The same transgression resulted in an adverse inference against the defendant in VOOM HD Holdings LLC v. EchoStar Satellite L.L.C., 93 A.D.3d 33, 939 N.Y.S.2d 321, 327–28 (N.Y. App. Div. 1st Dep’t 2012). EchoStar failed to implement a litigation hold as soon as it became reasonably likely that the parties were heading toward litigation, and EchoStar lost a series of material emails as a result of its routine deletion policy.The New York appellate court concluded that an adverse inference was warranted because “EchoStar’s spoliation of electronic evidence was the result of gross negligence at the very least.”
Failing to meet e-discovery obligations can result in a court order permitting the requesting party access to the recalcitrant party’s ESI, thereby divesting counsel of control over its own discovery production. While courts are generally reluctant to give counsel the keys to the adversary’s citadel, this remedy is being considered more often to address deficient preservation, collection, and production protocols.
In the recent decision, Jensen v. eClinical Works, LLC, 29 Mass. L. Rep. 380 (Mass. Super. Ct. Jan. 26, 2012), the court, apparently disgusted with the defendant’s lack of candor and failure to disclose, allowed the plaintiff’s discovery vendor to conduct an on-site visit to determine what should be searched for responsive information and shifted discovery costs to the defendant, despite the limited damages being sought. Although the defendant’s affidavit had attested to full production, the plaintiff found a number of publicly available sources of information showing complaints about the performance of the software, and argued that there must have been additional documents associated with the performance problems that were not produced.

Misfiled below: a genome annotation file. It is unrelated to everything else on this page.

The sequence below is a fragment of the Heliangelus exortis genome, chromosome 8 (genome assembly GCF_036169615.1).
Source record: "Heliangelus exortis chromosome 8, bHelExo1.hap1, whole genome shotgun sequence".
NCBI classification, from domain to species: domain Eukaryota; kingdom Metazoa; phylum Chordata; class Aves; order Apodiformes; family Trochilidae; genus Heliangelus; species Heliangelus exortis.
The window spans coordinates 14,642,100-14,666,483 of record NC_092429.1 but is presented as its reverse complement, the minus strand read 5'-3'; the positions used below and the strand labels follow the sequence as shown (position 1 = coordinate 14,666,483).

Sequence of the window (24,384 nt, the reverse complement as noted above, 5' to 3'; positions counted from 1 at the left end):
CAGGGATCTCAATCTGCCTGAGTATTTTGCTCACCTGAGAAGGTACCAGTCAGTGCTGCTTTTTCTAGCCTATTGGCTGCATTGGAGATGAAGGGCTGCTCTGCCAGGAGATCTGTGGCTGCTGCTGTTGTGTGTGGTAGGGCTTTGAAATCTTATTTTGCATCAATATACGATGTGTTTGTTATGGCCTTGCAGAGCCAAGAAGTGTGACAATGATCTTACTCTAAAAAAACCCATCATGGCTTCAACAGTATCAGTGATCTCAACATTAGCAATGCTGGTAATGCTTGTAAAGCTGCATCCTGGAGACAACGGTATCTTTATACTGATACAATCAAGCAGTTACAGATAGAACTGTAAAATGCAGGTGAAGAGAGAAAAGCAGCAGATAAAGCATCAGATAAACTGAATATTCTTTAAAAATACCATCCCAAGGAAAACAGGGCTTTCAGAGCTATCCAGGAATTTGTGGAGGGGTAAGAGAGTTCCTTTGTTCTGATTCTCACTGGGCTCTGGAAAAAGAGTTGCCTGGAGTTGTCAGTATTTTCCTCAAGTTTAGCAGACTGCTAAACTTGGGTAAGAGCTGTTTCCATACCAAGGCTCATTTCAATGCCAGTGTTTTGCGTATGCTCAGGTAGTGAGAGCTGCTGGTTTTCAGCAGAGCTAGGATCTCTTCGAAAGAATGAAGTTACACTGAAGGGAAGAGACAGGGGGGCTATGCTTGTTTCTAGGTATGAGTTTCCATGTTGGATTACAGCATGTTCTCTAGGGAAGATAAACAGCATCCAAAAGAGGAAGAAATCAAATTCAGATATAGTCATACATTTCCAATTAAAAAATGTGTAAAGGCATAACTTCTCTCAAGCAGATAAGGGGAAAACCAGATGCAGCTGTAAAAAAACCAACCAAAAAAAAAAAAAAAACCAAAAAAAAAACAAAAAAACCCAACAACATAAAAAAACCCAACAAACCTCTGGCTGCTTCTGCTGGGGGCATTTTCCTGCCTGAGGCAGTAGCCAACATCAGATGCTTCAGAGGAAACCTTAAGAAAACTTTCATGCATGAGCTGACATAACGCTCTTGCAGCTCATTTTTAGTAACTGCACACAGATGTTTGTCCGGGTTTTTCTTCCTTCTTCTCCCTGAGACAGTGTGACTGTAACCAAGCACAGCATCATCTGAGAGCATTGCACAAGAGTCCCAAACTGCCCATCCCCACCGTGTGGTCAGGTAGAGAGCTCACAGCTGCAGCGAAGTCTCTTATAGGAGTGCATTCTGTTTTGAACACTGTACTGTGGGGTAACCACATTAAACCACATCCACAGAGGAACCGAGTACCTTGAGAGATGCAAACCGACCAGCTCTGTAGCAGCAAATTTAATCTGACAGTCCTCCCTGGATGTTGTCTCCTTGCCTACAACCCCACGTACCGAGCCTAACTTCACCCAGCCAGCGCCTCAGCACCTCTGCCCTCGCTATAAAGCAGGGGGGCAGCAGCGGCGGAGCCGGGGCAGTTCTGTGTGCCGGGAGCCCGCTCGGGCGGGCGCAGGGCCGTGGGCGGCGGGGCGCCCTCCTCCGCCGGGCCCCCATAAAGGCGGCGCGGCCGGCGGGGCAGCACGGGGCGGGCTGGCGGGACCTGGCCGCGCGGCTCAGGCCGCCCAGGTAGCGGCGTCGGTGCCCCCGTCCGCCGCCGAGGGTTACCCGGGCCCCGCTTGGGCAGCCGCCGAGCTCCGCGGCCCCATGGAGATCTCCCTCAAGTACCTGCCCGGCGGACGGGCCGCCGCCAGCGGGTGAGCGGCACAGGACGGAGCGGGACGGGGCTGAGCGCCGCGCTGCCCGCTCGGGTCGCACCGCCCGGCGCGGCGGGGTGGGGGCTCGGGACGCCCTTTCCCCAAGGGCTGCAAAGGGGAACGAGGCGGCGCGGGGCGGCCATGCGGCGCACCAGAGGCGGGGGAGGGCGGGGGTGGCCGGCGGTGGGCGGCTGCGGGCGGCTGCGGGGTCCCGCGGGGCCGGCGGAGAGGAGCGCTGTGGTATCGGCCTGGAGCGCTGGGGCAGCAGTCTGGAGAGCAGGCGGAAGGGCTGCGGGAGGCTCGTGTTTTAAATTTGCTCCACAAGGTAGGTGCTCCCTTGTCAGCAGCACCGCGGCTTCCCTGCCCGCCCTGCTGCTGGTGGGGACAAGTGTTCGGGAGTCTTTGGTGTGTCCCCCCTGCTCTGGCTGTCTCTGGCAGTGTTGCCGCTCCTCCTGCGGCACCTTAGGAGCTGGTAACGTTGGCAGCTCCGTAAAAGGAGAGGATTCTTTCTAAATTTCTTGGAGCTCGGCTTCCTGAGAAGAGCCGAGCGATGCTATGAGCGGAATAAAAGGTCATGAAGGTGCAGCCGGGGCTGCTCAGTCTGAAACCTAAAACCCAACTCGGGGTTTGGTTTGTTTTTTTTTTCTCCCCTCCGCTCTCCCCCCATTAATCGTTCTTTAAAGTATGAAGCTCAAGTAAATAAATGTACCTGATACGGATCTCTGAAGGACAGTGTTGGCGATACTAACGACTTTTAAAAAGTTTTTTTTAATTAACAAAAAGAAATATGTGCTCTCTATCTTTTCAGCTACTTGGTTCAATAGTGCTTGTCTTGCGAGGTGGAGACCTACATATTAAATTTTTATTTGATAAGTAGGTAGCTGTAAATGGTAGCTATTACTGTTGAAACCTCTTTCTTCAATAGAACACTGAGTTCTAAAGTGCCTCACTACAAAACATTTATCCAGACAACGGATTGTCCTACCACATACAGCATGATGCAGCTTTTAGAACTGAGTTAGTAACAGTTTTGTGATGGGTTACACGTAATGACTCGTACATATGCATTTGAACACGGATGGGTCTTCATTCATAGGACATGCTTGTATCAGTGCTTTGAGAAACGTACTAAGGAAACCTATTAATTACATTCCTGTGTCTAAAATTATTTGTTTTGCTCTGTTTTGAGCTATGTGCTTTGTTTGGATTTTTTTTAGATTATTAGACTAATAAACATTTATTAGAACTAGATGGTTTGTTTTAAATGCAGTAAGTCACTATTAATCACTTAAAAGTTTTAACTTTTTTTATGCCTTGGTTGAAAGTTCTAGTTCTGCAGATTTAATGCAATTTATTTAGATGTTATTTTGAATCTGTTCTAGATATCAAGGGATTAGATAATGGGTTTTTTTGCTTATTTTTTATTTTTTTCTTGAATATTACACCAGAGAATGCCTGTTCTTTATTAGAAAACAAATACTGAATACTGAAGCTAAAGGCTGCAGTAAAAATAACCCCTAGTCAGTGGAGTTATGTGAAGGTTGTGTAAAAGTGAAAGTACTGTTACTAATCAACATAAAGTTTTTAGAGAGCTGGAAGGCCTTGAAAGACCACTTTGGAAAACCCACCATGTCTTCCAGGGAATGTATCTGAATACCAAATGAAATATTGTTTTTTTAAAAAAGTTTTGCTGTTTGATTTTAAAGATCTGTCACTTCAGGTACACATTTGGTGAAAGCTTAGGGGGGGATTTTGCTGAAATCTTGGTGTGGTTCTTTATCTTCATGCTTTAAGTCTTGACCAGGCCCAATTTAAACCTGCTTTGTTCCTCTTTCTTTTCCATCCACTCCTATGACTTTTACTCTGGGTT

A failure to preserve ESI may also permit the requesting party to take detailed discovery about collection and preservation methods. In Cannata v. Wyndham Worldwide Corp., 2011 U.S. Dist. LEXIS 133061 (D.Nev. Nov. 17, 2011), after a failed Rule 30(b)(6) deposition of Wyndham’s director of corporate compliance regarding ESI, the court noted that the actual litigation hold itself was not discoverable, but then held that the details surrounding the litigation hold were indeed discoverable, and required Wyndham to disclose information surrounding the litigation hold, including who received the hold and what kinds and categories of ESI were identified.
A request for a party to be given access to an adversary’s ESI is not routine. MPCA King of Spades v. T.E.C. 2 Broad. Inc., No. 1:11cv00080, 2012 U.S. Dist. LEXIS 50162 (W.D. Va. Apr. 10, 2012). The MPCA court noted that the request was appropriately made given “defendants’ purposeful failure to retain” information “in an easily accessible format, a failure that continued after the . . . litigation and after specific discovery requests for the information [are] discarded.” See also Diepenhorst v. City of Battle Creek, 2006 U.S. Dist. LEXIS 48551, 2006 WL 1851243, at *3 (W.D. Mich. June 30, 2006) (imaging of an opponent’s computer hard drive is not to be routinely granted under Fed. R. Civ. P. 34, but may be justified if the court finds inadequate production responses or deleted relevant material).